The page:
Pasture has the potential to provide
1. The horses nutrition
2. A Safe exercise area
Potentials rarely achieved, often neglected

All information given here is believed to be correct but the author cannot be responsible for any consequences of it's use.

Pasture Management
for
Horses

by Denis Lindsell
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Weeds

Weed Control

Ragwort

Bracken

Marestails

Nettles

Docks

Chickweed

Buttercups

Plantains

Creeping Thistle

Spear Thistle

Dandelion

St. Johns Wort

 


 

St. Johns Wort - Hypericum spp.


Growth Habit

Perennial, leaves sessile and alternate.

The perforate St. Johns Wort is so called because the leaves appear to have pin- prick holes in them when held up to the light.

Most have two obvious ribs along the length of the stem, except the Square Stemmed St. Johns Wort, which has four.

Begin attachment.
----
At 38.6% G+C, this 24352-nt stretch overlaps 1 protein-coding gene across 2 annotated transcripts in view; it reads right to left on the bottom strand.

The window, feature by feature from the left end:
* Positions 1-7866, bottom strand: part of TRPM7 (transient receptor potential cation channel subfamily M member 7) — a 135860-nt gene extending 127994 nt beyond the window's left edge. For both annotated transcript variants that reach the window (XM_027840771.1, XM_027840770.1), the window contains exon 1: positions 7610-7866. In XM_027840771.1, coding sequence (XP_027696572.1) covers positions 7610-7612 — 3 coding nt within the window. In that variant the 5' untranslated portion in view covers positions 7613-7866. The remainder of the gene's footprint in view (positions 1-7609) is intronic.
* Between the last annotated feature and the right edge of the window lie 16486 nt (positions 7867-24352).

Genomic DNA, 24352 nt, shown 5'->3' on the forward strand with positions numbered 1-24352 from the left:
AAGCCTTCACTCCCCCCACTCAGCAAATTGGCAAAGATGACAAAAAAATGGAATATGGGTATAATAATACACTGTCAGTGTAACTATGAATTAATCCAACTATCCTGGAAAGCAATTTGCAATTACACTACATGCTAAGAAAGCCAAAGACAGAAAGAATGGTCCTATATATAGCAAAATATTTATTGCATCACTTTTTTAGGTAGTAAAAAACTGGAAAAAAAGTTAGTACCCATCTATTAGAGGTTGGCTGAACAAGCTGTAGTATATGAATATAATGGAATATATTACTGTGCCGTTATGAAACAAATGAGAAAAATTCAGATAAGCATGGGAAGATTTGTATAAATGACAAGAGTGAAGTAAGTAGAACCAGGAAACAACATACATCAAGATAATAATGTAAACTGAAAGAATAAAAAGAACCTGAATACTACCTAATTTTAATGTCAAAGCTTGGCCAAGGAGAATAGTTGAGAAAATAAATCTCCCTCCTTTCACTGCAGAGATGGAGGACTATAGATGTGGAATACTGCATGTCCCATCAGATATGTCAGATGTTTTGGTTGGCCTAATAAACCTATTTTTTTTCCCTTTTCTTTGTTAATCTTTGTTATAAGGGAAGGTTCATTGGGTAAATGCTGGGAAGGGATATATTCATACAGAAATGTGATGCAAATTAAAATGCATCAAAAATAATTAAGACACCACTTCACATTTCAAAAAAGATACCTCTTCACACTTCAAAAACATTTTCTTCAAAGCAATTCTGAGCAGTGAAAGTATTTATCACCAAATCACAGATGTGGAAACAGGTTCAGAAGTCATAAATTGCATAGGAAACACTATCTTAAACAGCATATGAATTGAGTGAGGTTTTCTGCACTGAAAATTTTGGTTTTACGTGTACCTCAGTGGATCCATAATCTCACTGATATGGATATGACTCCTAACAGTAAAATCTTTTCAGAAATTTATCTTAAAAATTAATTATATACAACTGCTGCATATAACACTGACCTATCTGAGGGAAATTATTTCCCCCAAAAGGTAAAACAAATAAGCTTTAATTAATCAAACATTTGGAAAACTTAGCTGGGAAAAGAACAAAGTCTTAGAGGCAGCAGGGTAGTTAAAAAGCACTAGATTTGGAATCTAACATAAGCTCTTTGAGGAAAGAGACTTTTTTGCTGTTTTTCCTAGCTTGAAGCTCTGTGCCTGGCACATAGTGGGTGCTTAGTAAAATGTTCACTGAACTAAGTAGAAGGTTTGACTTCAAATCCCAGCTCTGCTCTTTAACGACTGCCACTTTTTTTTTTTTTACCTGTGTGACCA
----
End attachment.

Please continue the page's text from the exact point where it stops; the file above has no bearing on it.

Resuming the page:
Flowers yellow, five petals.

Encouraged by

 

Chemical Control

 

Physical Control

 

Toxicity

Flowers and leaves are toxic containing hypericin (Photosensistivity)

Symptoms in horses Peeling skin, loss of appetite, staggering gait, coma.


Common or Perforate St. Johns Wort Hypericum perforatum
Common St John's Wort

St. Johns Wort Flower
Closeup of St John's Wort flower

Perforate St. Johns Wort Stem
Close up of the stem of St John's Wort

Leaf of Perforate St. Johns Wort

Young Square Stemmed St. Johns Wort Hypericum tetrapterum
Young Square Stemmed St john's Wort